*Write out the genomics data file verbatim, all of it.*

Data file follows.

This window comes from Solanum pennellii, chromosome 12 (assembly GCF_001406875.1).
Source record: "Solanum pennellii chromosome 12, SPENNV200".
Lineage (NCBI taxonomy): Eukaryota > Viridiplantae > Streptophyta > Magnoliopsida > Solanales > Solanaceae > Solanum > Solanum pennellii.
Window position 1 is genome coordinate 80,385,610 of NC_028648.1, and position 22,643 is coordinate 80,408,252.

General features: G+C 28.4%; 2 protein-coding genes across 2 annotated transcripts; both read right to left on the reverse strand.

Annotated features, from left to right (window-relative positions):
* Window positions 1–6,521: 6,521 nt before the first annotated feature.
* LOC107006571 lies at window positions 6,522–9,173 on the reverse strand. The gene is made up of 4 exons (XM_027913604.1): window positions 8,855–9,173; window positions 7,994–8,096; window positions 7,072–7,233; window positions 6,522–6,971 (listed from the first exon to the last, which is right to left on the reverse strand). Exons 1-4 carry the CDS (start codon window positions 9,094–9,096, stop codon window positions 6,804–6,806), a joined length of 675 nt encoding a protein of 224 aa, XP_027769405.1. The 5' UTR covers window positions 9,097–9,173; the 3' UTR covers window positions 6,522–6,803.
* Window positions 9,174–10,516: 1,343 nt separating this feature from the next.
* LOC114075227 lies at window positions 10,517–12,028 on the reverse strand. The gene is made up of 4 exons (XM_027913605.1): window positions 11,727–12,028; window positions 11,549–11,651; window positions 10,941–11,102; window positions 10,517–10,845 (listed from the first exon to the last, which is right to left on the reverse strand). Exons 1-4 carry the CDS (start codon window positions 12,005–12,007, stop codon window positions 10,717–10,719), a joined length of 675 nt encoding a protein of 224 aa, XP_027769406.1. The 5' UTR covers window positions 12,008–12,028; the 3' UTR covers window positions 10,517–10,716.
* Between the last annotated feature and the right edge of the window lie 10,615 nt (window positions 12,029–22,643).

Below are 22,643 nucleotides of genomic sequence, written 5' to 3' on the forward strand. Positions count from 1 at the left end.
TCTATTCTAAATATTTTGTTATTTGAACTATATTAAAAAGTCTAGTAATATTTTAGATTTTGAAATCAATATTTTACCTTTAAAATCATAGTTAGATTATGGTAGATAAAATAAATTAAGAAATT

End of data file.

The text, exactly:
This window comes from Solanum pennellii, chromosome 12 (assembly GCF_001406875.1).
Source record: "Solanum pennellii chromosome 12, SPENNV200".
Lineage (NCBI taxonomy): Eukaryota > Viridiplantae > Streptophyta > Magnoliopsida > Solanales > Solanaceae > Solanum > Solanum pennellii.
Window position 1 is genome coordinate 80,385,610 of NC_028648.1, and position 22,643 is coordinate 80,408,252.

General features: G+C 28.4%; 2 protein-coding genes across 2 annotated transcripts; both read right to left on the reverse strand.

Annotated features, from left to right (window-relative positions):
* Window positions 1–6,521: 6,521 nt before the first annotated feature.
* LOC107006571 lies at window positions 6,522–9,173 on the reverse strand. The gene is made up of 4 exons (XM_027913604.1): window positions 8,855–9,173; window positions 7,994–8,096; window positions 7,072–7,233; window positions 6,522–6,971 (listed from the first exon to the last, which is right to left on the reverse strand). Exons 1-4 carry the CDS (start codon window positions 9,094–9,096, stop codon window positions 6,804–6,806), a joined length of 675 nt encoding a protein of 224 aa, XP_027769405.1. The 5' UTR covers window positions 9,097–9,173; the 3' UTR covers window positions 6,522–6,803.
* Window positions 9,174–10,516: 1,343 nt separating this feature from the next.
* LOC114075227 lies at window positions 10,517–12,028 on the reverse strand. The gene is made up of 4 exons (XM_027913605.1): window positions 11,727–12,028; window positions 11,549–11,651; window positions 10,941–11,102; window positions 10,517–10,845 (listed from the first exon to the last, which is right to left on the reverse strand). Exons 1-4 carry the CDS (start codon window positions 12,005–12,007, stop codon window positions 10,717–10,719), a joined length of 675 nt encoding a protein of 224 aa, XP_027769406.1. The 5' UTR covers window positions 12,008–12,028; the 3' UTR covers window positions 10,517–10,716.
* Between the last annotated feature and the right edge of the window lie 10,615 nt (window positions 12,029–22,643).

Below are 22,643 nucleotides of genomic sequence, written 5' to 3' on the forward strand. Positions count from 1 at the left end.
TCTATTCTAAATATTTTGTTATTTGAACTATATTAAAAAGTCTAGTAATATTTTAGATTTTGAAATCAATATTTTACCTTTAAAATCATAGTTAGATTATGGTAGATAAAATAAATTAAGAAATT